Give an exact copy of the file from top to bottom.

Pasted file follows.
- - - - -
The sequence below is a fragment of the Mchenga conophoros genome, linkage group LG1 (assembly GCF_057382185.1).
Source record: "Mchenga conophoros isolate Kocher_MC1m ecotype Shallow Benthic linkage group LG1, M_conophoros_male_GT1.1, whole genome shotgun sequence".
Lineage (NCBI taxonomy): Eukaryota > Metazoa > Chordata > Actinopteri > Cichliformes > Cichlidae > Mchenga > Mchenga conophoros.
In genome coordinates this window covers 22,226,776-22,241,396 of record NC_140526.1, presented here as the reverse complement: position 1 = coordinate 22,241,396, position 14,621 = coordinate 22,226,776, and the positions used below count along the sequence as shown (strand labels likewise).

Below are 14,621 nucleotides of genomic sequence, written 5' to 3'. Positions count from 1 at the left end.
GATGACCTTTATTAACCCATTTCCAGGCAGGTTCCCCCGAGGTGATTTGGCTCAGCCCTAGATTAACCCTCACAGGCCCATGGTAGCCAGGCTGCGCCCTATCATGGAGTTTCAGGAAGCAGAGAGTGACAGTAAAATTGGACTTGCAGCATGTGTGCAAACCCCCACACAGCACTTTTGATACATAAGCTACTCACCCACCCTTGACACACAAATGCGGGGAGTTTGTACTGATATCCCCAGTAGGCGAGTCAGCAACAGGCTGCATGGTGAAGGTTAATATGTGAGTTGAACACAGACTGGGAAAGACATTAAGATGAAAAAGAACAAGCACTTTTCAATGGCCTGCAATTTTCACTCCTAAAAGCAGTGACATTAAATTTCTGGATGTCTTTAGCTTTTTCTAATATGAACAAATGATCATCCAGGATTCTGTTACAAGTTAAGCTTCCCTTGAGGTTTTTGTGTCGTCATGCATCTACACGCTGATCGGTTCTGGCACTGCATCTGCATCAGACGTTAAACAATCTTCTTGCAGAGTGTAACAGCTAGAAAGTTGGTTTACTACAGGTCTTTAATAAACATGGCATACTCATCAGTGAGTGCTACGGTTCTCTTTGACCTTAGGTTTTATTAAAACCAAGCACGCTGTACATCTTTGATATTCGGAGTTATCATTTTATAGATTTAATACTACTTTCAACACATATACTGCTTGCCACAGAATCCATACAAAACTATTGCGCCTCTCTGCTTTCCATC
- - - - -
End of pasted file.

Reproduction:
The sequence below is a fragment of the Mchenga conophoros genome, linkage group LG1 (assembly GCF_057382185.1).
Source record: "Mchenga conophoros isolate Kocher_MC1m ecotype Shallow Benthic linkage group LG1, M_conophoros_male_GT1.1, whole genome shotgun sequence".
Lineage (NCBI taxonomy): Eukaryota > Metazoa > Chordata > Actinopteri > Cichliformes > Cichlidae > Mchenga > Mchenga conophoros.
In genome coordinates this window covers 22,226,776-22,241,396 of record NC_140526.1, presented here as the reverse complement: position 1 = coordinate 22,241,396, position 14,621 = coordinate 22,226,776, and the positions used below count along the sequence as shown (strand labels likewise).

Below are 14,621 nucleotides of genomic sequence, written 5' to 3'. Positions count from 1 at the left end.
GATGACCTTTATTAACCCATTTCCAGGCAGGTTCCCCCGAGGTGATTTGGCTCAGCCCTAGATTAACCCTCACAGGCCCATGGTAGCCAGGCTGCGCCCTATCATGGAGTTTCAGGAAGCAGAGAGTGACAGTAAAATTGGACTTGCAGCATGTGTGCAAACCCCCACACAGCACTTTTGATACATAAGCTACTCACCCACCCTTGACACACAAATGCGGGGAGTTTGTACTGATATCCCCAGTAGGCGAGTCAGCAACAGGCTGCATGGTGAAGGTTAATATGTGAGTTGAACACAGACTGGGAAAGACATTAAGATGAAAAAGAACAAGCACTTTTCAATGGCCTGCAATTTTCACTCCTAAAAGCAGTGACATTAAATTTCTGGATGTCTTTAGCTTTTTCTAATATGAACAAATGATCATCCAGGATTCTGTTACAAGTTAAGCTTCCCTTGAGGTTTTTGTGTCGTCATGCATCTACACGCTGATCGGTTCTGGCACTGCATCTGCATCAGACGTTAAACAATCTTCTTGCAGAGTGTAACAGCTAGAAAGTTGGTTTACTACAGGTCTTTAATAAACATGGCATACTCATCAGTGAGTGCTACGGTTCTCTTTGACCTTAGGTTTTATTAAAACCAAGCACGCTGTACATCTTTGATATTCGGAGTTATCATTTTATAGATTTAATACTACTTTCAACACATATACTGCTTGCCACAGAATCCATACAAAACTATTGCGCCTCTCTGCTTTCCATC